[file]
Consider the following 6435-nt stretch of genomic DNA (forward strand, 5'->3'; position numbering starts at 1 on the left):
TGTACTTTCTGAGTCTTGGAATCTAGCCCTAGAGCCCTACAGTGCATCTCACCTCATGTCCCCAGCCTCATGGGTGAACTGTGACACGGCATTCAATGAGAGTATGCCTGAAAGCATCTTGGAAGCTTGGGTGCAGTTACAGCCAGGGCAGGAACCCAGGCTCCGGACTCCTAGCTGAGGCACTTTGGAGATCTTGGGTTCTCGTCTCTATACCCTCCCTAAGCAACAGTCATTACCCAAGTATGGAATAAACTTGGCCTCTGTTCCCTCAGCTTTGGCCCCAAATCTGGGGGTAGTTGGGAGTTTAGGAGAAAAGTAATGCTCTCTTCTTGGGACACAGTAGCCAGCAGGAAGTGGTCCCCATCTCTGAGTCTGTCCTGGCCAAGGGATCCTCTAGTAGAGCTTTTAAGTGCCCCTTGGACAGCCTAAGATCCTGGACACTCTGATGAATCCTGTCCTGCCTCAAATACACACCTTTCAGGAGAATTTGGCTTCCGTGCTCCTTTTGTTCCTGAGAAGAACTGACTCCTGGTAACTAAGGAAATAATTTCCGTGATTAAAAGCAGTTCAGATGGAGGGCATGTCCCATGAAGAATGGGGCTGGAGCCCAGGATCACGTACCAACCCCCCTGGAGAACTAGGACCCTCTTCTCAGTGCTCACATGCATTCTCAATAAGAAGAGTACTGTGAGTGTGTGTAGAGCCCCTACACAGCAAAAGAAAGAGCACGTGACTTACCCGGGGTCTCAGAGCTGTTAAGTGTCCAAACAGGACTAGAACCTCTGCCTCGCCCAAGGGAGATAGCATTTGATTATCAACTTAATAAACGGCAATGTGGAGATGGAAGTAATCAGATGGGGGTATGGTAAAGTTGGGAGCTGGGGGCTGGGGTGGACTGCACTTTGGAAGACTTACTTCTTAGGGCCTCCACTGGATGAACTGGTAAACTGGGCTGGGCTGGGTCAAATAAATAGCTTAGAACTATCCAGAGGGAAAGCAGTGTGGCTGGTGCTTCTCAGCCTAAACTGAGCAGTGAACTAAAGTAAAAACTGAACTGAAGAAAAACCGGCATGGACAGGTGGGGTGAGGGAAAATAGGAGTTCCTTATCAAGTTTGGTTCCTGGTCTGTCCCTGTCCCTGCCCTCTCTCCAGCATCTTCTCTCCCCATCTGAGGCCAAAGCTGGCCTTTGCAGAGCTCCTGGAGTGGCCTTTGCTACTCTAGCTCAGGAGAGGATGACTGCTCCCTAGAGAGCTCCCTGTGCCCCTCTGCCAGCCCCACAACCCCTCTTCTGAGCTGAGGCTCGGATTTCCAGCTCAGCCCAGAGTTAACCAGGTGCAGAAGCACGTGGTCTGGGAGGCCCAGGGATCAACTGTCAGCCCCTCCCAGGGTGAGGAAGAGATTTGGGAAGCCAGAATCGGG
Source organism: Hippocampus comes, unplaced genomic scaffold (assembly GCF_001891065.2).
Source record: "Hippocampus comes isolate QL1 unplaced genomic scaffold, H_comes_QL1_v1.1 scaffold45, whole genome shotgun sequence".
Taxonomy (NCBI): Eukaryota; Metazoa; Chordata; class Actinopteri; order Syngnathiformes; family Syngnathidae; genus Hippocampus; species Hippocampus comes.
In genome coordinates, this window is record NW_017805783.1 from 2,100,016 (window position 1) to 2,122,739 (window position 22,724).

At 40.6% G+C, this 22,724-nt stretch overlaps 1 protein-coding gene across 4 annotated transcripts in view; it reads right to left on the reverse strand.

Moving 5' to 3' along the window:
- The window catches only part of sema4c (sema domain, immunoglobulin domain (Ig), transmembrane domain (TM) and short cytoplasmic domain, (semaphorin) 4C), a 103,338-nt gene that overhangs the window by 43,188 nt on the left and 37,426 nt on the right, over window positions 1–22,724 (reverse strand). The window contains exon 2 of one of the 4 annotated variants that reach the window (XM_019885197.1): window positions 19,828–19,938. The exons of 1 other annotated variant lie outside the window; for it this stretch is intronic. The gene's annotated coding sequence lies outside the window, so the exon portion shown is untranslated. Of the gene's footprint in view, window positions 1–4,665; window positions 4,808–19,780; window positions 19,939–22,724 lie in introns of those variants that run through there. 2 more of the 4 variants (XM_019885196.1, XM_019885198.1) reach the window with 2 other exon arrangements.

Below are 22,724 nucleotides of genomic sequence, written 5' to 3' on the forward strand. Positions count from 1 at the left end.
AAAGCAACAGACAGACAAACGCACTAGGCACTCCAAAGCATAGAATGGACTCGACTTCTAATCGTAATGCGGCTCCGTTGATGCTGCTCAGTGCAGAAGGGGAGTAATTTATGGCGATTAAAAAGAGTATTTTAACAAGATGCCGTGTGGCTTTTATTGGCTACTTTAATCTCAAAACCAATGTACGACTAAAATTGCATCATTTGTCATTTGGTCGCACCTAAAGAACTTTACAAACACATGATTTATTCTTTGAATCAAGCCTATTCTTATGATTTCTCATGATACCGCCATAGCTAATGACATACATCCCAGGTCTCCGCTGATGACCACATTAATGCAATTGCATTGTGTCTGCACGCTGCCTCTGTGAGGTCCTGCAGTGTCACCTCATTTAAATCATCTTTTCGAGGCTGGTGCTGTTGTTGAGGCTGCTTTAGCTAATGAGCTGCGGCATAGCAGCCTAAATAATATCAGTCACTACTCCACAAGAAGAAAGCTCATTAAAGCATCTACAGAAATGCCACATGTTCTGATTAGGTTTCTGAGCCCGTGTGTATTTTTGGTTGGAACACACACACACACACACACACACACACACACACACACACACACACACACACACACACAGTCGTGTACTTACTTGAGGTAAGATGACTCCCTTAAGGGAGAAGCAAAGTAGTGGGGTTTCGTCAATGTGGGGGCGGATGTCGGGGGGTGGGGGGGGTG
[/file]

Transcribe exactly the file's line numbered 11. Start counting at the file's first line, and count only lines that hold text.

AAAGCAACAGACAGACAAACGCACTAGGCACTCCAAAGCATAGAATGGACTCGACTTCTAATCGTAATGCGGCTCCGTTGATGCTGCTCAGTGCAGAAGGGGAGTAATTTATGGCGATTAAAAAGAGTATTTTAACAAGATGCCGTGTGGCTTTTATTGGCTACTTTAATCTCAAAACCAATGTACGACTAAAATTGCATCATTTGTCATTTGGTCGCACCTAAAGAACTTTACAAACACATGATTTATTCTTTGAATCAAGCCTATTCTTATGATTTCTCATGATACCGCCATAGCTAATGACATACATCCCAGGTCTCCGCTGATGACCACATTAATGCAATTGCATTGTGTCTGCACGCTGCCTCTGTGAGGTCCTGCAGTGTCACCTCATTTAAATCATCTTTTCGAGGCTGGTGCTGTTGTTGAGGCTGCTTTAGCTAATGAGCTGCGGCATAGCAGCCTAAATAATATCAGTCACTACTCCACAAGAAGAAAGCTCATTAAAGCATCTACAGAAATGCCACATGTTCTGATTAGGTTTCTGAGCCCGTGTGTATTTTTGGTTGGAACACACACACACACACACACACACACACACACACACACACACACACACACACACACACAGTCGTGTACTTACTTGAGGTAAGATGACTCCCTTAAGGGAGAAGCAAAGTAGTGGGGTTTCGTCAATGTGGGGGCGGATGTCGGGGGGTGGGGGGGGTG